Visualizing Pseudomonas Aeruginosa and Optimized Sampling with the MolecuLight i:X

Real-time bacterial visualization and early detection of these pathogens is vital, as polymicrobial Pseudomonas aeruginosa and Staphylococcus aureus infections are more virulent than single pathogen infections and result in worse patient outcomes.1,2

Clinician's Testimonial

"Previously, I would have swabbed in the middle of the wound, getting results which would be positive for Pseudomonas but missing the Staphylococcus aureus. If you're involved in wound care this [the MolecuLight i:X] is an essential tool."

Ron Linden, MD, Judy Dan Research & Treatment Centre, Toronto, ON, Canada

Clinician Profile

Dr. Linden is the founder, CEO and Medical Director of Ontario Wound Care and the Judy Dan Research & Treatment Centre and has specialized in hyperbaric medicine for over 20 years.

Clinical Synopsis

Patient Condition: This patient presented with a diabetic foot ulcer on their left heel resulting from poorly controlled diabetes.

This patient presented at clinic with a deteriorating diabetic foot ulcer as a result of poorly controlled diabetes. At this stage, contamination and infection with pathogenic bacteria is increasingly likely, and is indeed what has happened with this patient. An infection is a serious complication of a foot ulcer and requires immediate treatment. Since not all infections are treated the same way, accurate sampling is critical to identify the causative pathogens, and ensure appropriate treatment selection.

The clinician used the MolecuLight i:X to assess this wound and FL-images (Figure 2) revealed both cyan and red fluorescence indicating polymicrobial contamination. Most potentially harmful bacteria fluoresce red when imaged with the MolecuLight i:X (e.g. Staphylococcus aureus), however Pseudomonas aeruginosa uniquely fluoresces cyan.

Prior to using the MolecuLight i:X, the clinician indicated he would have swabbed the middle of this wound, however this FL-image (Figure 2) guided the clinician to sample both the red and cyan regions of fluorescence, thereby increasing the likelihood of detecting both species.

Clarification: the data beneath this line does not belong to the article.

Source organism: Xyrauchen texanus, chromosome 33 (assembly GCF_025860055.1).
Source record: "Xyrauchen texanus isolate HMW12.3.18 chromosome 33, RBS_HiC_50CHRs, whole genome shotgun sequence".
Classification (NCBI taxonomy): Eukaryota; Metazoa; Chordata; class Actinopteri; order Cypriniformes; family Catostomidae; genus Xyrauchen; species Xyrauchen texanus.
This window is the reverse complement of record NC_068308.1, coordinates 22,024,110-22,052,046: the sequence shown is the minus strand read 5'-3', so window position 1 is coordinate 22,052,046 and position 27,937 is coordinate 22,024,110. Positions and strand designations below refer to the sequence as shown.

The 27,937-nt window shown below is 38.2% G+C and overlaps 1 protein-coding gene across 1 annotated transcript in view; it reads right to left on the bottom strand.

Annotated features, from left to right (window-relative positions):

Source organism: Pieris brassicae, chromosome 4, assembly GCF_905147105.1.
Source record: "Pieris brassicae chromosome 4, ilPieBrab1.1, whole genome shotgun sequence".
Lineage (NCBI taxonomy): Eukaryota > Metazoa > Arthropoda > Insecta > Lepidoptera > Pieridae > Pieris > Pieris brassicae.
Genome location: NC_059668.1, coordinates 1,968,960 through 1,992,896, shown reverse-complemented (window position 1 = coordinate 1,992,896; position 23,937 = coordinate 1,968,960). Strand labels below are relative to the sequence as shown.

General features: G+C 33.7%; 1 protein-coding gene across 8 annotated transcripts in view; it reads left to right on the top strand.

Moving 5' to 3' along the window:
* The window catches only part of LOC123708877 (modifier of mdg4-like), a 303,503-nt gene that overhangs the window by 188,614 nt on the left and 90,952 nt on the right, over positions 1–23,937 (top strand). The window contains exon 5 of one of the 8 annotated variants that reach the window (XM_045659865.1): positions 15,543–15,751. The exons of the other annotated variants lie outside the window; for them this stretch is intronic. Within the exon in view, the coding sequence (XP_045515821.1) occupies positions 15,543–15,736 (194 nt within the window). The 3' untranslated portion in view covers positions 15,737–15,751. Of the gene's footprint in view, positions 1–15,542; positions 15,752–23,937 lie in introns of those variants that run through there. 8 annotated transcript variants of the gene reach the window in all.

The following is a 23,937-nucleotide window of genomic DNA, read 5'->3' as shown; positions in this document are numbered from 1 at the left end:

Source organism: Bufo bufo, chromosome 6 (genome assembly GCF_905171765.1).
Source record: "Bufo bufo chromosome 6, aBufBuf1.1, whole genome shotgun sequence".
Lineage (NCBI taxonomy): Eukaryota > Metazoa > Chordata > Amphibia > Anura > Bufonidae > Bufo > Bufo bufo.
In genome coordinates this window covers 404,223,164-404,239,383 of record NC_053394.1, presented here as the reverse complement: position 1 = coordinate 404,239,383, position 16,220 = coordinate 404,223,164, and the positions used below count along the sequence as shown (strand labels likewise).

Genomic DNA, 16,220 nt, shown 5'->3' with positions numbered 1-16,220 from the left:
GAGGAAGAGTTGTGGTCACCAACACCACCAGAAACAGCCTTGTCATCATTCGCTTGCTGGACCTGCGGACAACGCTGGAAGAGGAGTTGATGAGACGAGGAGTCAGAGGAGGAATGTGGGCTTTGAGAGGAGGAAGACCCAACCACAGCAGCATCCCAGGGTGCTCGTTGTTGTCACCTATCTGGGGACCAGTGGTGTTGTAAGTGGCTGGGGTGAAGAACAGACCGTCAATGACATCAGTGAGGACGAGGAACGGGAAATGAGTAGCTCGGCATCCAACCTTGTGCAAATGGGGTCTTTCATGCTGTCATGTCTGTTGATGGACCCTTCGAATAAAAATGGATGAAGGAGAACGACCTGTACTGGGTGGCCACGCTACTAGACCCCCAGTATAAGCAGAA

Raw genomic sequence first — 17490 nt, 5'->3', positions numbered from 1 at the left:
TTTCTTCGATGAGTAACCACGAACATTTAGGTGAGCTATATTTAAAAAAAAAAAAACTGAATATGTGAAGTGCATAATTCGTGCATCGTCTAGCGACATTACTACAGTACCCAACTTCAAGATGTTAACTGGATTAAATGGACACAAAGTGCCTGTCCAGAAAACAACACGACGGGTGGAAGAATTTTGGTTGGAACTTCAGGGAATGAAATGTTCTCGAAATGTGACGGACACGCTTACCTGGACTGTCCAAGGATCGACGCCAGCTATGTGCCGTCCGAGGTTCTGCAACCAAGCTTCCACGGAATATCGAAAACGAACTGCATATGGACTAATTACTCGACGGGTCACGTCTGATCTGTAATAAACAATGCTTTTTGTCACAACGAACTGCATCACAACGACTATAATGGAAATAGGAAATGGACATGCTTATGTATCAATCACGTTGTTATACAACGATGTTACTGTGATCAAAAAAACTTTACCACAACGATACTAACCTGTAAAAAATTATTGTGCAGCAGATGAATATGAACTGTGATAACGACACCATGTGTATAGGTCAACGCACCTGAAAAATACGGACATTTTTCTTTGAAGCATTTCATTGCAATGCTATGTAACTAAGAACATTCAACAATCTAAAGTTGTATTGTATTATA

Curettage samples confirmed heavy growth of Pseudomonas aeruginosa and light growth of Staphylococcus aureus in this wound.

Figure 1: ST-image
Figure 2: FL-image
White*/Cyan fluorescence (arrows) is indicative of Pseudomonas aeruginosa; blush-pink bacterial fluorescence (circled) confirmed to be Staphylococcus aureus

At a Glance

Wound etiology & location Diabetic foot ulcer, left heel
Patient-related challenges

Poorly controlled diabetes

Polymicrobial contamination

Confirmed microbiology results Curettage samples confirmed heavy growth of Pseudomonas aeruginosa and light growth of Staphylococcus aureus
Clinician stated utility of the MolecuLight i:X

Real-time visualization of polymicrobial contamination (Pseudomonas in conjunction with red fluorescing bacteria) allowed for evidence-based treatment selection

Guided sampling


Images provided by Ron Linden, MD, Judy Dan Research & Treatment Centre, Toronto, ON, Canada.
MolecuLight Clinical Case 0044.

* Fluorescence signal oversaturation from heavily concentrated P. aeruginosa may appear more white than cyan.

  1. Pastar I et al. 2013. PLoS One 8:e56846.
  2. Hendricks KJ et al. 2001. J. Bone Joint Surg. Am. 83-A:855–861.

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